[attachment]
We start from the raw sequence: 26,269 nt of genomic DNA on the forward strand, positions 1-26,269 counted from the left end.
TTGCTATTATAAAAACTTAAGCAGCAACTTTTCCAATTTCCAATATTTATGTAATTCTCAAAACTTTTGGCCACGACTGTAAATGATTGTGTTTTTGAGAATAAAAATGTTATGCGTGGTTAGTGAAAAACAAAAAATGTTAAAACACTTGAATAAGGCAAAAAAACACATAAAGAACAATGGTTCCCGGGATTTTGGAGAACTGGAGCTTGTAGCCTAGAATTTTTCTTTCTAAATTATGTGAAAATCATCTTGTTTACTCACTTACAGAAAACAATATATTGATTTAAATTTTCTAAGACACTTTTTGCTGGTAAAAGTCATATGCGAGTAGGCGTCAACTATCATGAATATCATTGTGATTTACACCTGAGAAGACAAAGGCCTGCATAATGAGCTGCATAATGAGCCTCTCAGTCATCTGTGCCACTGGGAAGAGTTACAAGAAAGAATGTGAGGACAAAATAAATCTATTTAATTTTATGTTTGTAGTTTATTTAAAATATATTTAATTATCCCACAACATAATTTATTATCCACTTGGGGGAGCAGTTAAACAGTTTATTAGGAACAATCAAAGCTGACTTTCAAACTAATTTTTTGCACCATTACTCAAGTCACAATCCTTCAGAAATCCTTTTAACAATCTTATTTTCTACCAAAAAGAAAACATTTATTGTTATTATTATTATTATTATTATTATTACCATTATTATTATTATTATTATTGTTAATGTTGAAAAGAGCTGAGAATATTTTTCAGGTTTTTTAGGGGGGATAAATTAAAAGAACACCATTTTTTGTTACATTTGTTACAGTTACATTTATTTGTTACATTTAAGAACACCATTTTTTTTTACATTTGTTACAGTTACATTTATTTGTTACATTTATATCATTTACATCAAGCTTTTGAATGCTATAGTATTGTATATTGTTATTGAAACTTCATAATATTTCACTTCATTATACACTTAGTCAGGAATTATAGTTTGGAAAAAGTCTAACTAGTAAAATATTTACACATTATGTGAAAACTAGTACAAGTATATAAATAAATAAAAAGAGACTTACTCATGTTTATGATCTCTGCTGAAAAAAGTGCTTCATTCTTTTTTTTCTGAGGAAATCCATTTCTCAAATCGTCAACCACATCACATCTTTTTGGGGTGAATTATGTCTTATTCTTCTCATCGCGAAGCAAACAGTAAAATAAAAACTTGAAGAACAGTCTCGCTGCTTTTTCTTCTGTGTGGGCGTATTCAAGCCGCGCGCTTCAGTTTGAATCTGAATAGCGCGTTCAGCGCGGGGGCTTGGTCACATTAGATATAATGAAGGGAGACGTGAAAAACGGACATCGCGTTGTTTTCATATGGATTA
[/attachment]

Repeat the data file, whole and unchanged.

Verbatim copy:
We start from the raw sequence: 26,269 nt of genomic DNA on the forward strand, positions 1-26,269 counted from the left end.
TTGCTATTATAAAAACTTAAGCAGCAACTTTTCCAATTTCCAATATTTATGTAATTCTCAAAACTTTTGGCCACGACTGTAAATGATTGTGTTTTTGAGAATAAAAATGTTATGCGTGGTTAGTGAAAAACAAAAAATGTTAAAACACTTGAATAAGGCAAAAAAACACATAAAGAACAATGGTTCCCGGGATTTTGGAGAACTGGAGCTTGTAGCCTAGAATTTTTCTTTCTAAATTATGTGAAAATCATCTTGTTTACTCACTTACAGAAAACAATATATTGATTTAAATTTTCTAAGACACTTTTTGCTGGTAAAAGTCATATGCGAGTAGGCGTCAACTATCATGAATATCATTGTGATTTACACCTGAGAAGACAAAGGCCTGCATAATGAGCTGCATAATGAGCCTCTCAGTCATCTGTGCCACTGGGAAGAGTTACAAGAAAGAATGTGAGGACAAAATAAATCTATTTAATTTTATGTTTGTAGTTTATTTAAAATATATTTAATTATCCCACAACATAATTTATTATCCACTTGGGGGAGCAGTTAAACAGTTTATTAGGAACAATCAAAGCTGACTTTCAAACTAATTTTTTGCACCATTACTCAAGTCACAATCCTTCAGAAATCCTTTTAACAATCTTATTTTCTACCAAAAAGAAAACATTTATTGTTATTATTATTATTATTATTATTATTACCATTATTATTATTATTATTATTGTTAATGTTGAAAAGAGCTGAGAATATTTTTCAGGTTTTTTAGGGGGGATAAATTAAAAGAACACCATTTTTTGTTACATTTGTTACAGTTACATTTATTTGTTACATTTAAGAACACCATTTTTTTTTACATTTGTTACAGTTACATTTATTTGTTACATTTATATCATTTACATCAAGCTTTTGAATGCTATAGTATTGTATATTGTTATTGAAACTTCATAATATTTCACTTCATTATACACTTAGTCAGGAATTATAGTTTGGAAAAAGTCTAACTAGTAAAATATTTACACATTATGTGAAAACTAGTACAAGTATATAAATAAATAAAAAGAGACTTACTCATGTTTATGATCTCTGCTGAAAAAAGTGCTTCATTCTTTTTTTTCTGAGGAAATCCATTTCTCAAATCGTCAACCACATCACATCTTTTTGGGGTGAATTATGTCTTATTCTTCTCATCGCGAAGCAAACAGTAAAATAAAAACTTGAAGAACAGTCTCGCTGCTTTTTCTTCTGTGTGGGCGTATTCAAGCCGCGCGCTTCAGTTTGAATCTGAATAGCGCGTTCAGCGCGGGGGCTTGGTCACATTAGATATAATGAAGGGAGACGTGAAAAACGGACATCGCGTTGTTTTCATATGGATTA